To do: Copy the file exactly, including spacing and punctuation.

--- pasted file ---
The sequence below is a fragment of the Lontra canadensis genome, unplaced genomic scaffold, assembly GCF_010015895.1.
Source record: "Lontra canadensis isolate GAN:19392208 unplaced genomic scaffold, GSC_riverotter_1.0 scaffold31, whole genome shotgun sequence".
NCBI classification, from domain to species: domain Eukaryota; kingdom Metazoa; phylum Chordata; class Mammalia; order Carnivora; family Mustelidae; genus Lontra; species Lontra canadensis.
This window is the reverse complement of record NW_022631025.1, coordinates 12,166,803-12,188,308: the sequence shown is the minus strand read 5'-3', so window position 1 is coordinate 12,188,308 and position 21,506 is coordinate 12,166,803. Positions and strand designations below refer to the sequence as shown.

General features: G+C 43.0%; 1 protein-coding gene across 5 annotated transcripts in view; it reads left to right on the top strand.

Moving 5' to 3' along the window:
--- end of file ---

The sequence below is a fragment of the Lontra canadensis genome, unplaced genomic scaffold, assembly GCF_010015895.1.
Source record: "Lontra canadensis isolate GAN:19392208 unplaced genomic scaffold, GSC_riverotter_1.0 scaffold31, whole genome shotgun sequence".
NCBI classification, from domain to species: domain Eukaryota; kingdom Metazoa; phylum Chordata; class Mammalia; order Carnivora; family Mustelidae; genus Lontra; species Lontra canadensis.
This window is the reverse complement of record NW_022631025.1, coordinates 12,166,803-12,188,308: the sequence shown is the minus strand read 5'-3', so window position 1 is coordinate 12,188,308 and position 21,506 is coordinate 12,166,803. Positions and strand designations below refer to the sequence as shown.

General features: G+C 43.0%; 1 protein-coding gene across 5 annotated transcripts in view; it reads left to right on the top strand.

Moving 5' to 3' along the window: